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New insights into the health effects of dietary saturated and omega-6 and omega-3 polyunsaturated fatty acids

Overview of attention for article published in BMC Medicine, May 2012
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About this Attention Score

  • In the top 5% of all research outputs scored by Altmetric
  • High Attention Score compared to outputs of the same age (99th percentile)

Mentioned by

news
15 news outlets
blogs
2 blogs
twitter
25 tweeters
facebook
8 Facebook pages

Citations

dimensions_citation
124 Dimensions

Readers on

mendeley
316 Mendeley
citeulike
1 CiteULike
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Title
New insights into the health effects of dietary saturated and omega-6 and omega-3 polyunsaturated fatty acids
Published in
BMC Medicine, May 2012
DOI 10.1186/1741-7015-10-50
Pubmed ID
Authors

Michel de Lorgeril, Patricia Salen

Abstract

Cardiovascular diseases and cancers are leading causes of morbidity and mortality. Reducing dietary saturated fat and replacing it with polyunsaturated fat is still the main dietary strategy to prevent cardiovascular diseases, although major flaws have been reported in the analyses supporting this approach. Recent studies introducing the concept of myocardial preconditioning have opened new avenues to understand the complex interplay between the various lipids and the risk of cardiovascular diseases. The optimal dietary fat profile includes a low intake of both saturated and omega-6 fatty acids and a moderate intake of omega-3 fatty acids. This profile is quite similar to the Mediterranean diet. On the other hand, recent studies have found a positive association between omega-6 and breast cancer risk. In contrast, omega-3 fatty acids do have anticancer properties. It has been shown that certain (Mediterranean) polyphenols significantly increase the endogenous synthesis of omega-3 whereas high intake of omega-6 decreases it. Finally, epidemiological studies suggest that a high omega-3 to omega-6 ratio may be the optimal strategy to decrease breast cancer risk. Thus, the present high intake of omega-6 in many countries is definitely not the optimal strategy to prevent cardiovascular disease and cancers. A moderate intake of plant and marine omega-3 in the context of the traditional Mediterranean diet (low in saturated and omega-6 fatty acids but high in plant monounsaturated fat) appears to be the best approach to reduce the risk of both cardiovascular diseases and cancers, in particular breast cancer.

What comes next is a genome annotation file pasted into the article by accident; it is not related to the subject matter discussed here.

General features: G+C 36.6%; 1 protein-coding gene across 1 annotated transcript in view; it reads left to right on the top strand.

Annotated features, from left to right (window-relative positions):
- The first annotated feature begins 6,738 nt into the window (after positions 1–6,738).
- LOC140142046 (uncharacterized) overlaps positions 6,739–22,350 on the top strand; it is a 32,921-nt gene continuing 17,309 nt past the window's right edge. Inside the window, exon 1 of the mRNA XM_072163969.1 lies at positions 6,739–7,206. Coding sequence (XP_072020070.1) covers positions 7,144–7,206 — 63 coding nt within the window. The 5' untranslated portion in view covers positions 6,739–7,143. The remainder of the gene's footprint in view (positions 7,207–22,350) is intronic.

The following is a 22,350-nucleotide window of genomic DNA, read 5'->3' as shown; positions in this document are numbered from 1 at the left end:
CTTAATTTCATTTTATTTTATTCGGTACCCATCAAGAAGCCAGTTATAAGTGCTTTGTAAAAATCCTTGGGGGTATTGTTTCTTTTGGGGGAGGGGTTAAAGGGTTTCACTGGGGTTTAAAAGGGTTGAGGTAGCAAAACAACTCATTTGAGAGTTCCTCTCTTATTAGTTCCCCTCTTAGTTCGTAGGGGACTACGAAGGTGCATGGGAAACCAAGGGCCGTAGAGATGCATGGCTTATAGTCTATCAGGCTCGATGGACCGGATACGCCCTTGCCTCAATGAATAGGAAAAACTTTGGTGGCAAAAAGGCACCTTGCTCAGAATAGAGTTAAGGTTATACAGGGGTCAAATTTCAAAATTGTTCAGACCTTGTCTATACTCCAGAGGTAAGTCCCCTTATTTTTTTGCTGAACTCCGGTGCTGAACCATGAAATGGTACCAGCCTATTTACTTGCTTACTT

Twitter Demographics

The data shown below were collected from the profiles of 25 tweeters who shared this research output. Click here to find out more about how the information was compiled.

Mendeley readers

The data shown below were compiled from readership statistics for 316 Mendeley readers of this research output. Click here to see the associated Mendeley record.

Geographical breakdown

Country Count As %
India 3 <1%
United States 3 <1%
United Kingdom 2 <1%
Australia 2 <1%
Portugal 1 <1%
Italy 1 <1%
Chile 1 <1%
Netherlands 1 <1%
Spain 1 <1%
Other 2 <1%
Unknown 299 95%

Demographic breakdown

Readers by professional status Count As %
Student > Bachelor 96 30%
Student > Master 50 16%
Researcher 40 13%
Student > Ph. D. Student 37 12%
Student > Postgraduate 17 5%
Other 53 17%
Unknown 23 7%
Readers by discipline Count As %
Medicine and Dentistry 95 30%
Agricultural and Biological Sciences 87 28%
Nursing and Health Professions 34 11%
Biochemistry, Genetics and Molecular Biology 17 5%
Social Sciences 7 2%
Other 45 14%
Unknown 31 10%

Attention Score in Context

This research output has an Altmetric Attention Score of 151. This is our high-level measure of the quality and quantity of online attention that it has received. This Attention Score, as well as the ranking and number of research outputs shown below, was calculated when the research output was last mentioned on 06 June 2018.
All research outputs
#172,057
of 19,191,444 outputs
Outputs from BMC Medicine
#156
of 2,868 outputs
Outputs of similar age
#760
of 137,541 outputs
Outputs of similar age from BMC Medicine
#1
of 1 outputs
Altmetric has tracked 19,191,444 research outputs across all sources so far. Compared to these this one has done particularly well and is in the 99th percentile: it's in the top 5% of all research outputs ever tracked by Altmetric.
So far Altmetric has tracked 2,868 research outputs from this source. They typically receive a lot more attention than average, with a mean Attention Score of 39.5. This one has done particularly well, scoring higher than 94% of its peers.
Older research outputs will score higher simply because they've had more time to accumulate mentions. To account for age we can compare this Altmetric Attention Score to the 137,541 tracked outputs that were published within six weeks on either side of this one in any source. This one has done particularly well, scoring higher than 99% of its contemporaries.
We're also able to compare this research output to 1 others from the same source and published within six weeks on either side of this one. This one has scored higher than all of them